Investments In Engine Technology Help To Cut Fuel Burn

By Paul Seidenman, David J. Spanovich
Source: Aviation Week & Space Technology
December 09, 2013
Credit: MTU

Technology being developed today for engine repairs or new production has a dual focus: lowering specific fuel consumption and increasing durability. OEMs spend considerable sums toward those ends.

“We are investing about $40 million, yearly in new repair development for engines that are currently in service, and we see that same level of investment continuing for the foreseeable future,” says Bill Moeller, director of aftermarket sales for Pratt & Whitney. “Over the past decade, we have spent in excess of $300 million on repair technology that will reduce fuel burn and extend material life.”

William J. Alibrandi, aero gas turbine analyst for Forecast International, a defense and aerospace consulting and production forecasting firm in Newtown, Conn., explains, “For at least the past six years, fuel has become the largest single cost of operating an airline, so anything that can be done to lower specific fuel consumption definitely impacts the bottom line. Any significant change in fuel cost savings is always engine-driven.”

Alibrandi cites the in-development CFM Leap. The OEM's approach is to increase the engine's thermal efficiency by increasing the compression ratios, resulting in higher exhaust gas temperatures. “That requires new materials in the form of ceramic matrix composites, which are installed in the hot section in the last stage of the high-pressure compressor. They provide increased heat resistance and save fuel,” he says.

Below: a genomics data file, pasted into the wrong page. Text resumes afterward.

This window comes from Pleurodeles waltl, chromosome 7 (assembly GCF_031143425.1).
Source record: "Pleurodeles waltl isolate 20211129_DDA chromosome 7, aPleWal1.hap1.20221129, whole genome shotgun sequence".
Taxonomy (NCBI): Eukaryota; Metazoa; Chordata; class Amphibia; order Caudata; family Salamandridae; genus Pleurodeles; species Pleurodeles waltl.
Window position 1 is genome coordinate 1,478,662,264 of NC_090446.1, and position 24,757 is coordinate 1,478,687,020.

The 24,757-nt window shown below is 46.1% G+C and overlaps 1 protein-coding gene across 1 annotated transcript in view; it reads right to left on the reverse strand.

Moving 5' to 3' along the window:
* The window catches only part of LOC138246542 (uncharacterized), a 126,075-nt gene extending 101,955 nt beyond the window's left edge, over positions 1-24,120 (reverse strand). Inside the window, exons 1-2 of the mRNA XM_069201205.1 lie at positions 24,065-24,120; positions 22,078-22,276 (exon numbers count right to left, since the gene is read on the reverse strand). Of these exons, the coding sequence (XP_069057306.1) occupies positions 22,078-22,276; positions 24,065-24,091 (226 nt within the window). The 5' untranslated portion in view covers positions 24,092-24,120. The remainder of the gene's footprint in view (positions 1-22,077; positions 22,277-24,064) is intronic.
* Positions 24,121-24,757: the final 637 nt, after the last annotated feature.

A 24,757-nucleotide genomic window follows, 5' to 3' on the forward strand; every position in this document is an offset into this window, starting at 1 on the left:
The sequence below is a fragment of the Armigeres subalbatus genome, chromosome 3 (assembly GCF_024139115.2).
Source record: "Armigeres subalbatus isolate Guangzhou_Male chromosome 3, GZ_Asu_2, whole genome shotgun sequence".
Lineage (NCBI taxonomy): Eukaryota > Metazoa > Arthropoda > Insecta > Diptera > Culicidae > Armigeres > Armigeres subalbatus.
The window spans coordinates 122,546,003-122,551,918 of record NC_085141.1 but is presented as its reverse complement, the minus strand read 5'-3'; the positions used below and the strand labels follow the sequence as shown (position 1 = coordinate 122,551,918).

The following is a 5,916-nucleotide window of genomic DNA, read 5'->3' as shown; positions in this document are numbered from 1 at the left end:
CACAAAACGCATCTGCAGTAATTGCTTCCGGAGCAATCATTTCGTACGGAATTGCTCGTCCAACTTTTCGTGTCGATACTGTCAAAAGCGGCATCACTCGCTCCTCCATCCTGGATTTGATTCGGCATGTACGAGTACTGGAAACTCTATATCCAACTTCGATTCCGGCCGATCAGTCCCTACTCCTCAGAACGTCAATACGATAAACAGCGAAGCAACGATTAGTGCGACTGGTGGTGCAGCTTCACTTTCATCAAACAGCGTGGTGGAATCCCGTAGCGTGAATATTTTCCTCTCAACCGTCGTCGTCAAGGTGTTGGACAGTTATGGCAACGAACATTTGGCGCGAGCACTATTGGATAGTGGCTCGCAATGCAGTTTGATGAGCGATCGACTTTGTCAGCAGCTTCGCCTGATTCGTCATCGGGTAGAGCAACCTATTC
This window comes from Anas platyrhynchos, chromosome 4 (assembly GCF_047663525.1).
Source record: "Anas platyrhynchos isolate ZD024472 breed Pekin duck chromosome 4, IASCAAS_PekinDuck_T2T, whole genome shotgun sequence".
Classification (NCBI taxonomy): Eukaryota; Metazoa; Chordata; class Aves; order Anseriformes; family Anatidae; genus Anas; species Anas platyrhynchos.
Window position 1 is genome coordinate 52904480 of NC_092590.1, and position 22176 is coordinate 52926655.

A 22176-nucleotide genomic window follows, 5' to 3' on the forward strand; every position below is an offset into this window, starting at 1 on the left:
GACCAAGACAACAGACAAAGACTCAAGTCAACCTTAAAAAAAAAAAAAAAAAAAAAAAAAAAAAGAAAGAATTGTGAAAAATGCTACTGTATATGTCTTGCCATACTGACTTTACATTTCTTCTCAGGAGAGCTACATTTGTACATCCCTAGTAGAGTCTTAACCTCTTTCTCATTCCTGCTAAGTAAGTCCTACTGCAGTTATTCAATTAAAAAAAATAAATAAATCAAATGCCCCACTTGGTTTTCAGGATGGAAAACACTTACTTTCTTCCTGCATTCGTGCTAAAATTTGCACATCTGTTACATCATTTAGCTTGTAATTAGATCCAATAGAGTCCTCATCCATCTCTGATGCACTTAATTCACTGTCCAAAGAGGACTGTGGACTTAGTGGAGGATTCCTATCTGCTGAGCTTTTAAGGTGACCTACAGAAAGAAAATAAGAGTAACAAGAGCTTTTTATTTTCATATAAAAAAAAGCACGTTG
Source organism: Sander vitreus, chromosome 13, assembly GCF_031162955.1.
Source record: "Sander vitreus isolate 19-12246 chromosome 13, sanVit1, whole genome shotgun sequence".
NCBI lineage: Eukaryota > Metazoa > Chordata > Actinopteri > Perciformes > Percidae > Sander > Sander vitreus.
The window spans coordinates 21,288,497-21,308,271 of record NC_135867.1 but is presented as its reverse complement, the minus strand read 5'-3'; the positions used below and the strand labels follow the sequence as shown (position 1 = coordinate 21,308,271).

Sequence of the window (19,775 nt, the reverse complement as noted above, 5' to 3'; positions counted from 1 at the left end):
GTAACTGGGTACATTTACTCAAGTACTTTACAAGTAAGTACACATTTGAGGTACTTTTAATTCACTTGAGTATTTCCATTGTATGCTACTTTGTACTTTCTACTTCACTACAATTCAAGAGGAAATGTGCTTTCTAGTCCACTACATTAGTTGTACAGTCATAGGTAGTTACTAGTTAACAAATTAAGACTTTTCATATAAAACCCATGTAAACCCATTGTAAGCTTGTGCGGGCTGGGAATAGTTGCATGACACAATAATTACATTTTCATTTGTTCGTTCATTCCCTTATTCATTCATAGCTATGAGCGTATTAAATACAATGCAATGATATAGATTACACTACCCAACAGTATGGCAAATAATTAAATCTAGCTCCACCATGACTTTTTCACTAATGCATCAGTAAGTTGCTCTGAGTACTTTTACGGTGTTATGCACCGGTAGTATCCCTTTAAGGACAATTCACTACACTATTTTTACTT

“The engine OEMs are focusing on new technologies that increase engine temperatures to improve thermal efficiency, reduce overall engine weight, reduce fuel burn, maximize time on wing and improve maintenance costs,” says Richard Brown, London-based principal of international consulting firm ICF SH&E. “To achieve these objectives, the OEMs and their suppliers are investing in advanced materials and techniques including additive manufacturing, organic matrix composites, ceramic matrix composites, powdered metal and titanium-aluminide.”

At the same time, many of the high-tech repairs have focused on parts where the greatest savings can be made. “[They] tend to be on high-cost, high-value new parts such as HPT/LPT airfoils, LLPs, combustors and outer air seals,” Brown says. “Consequently, there are now very complex repairs available for engine blades and vanes and LLPs.”

In fact, for the Pratt & Whitney PW4000, a new Stage 3 vane bolt hole repair for the 94/100-in. models was introduced this year. According to the OEM, it restores the holes to OEM-acceptable limits, increases service life and extends time on-wing. The repair uses a proprietary process, which the company declined to discuss.

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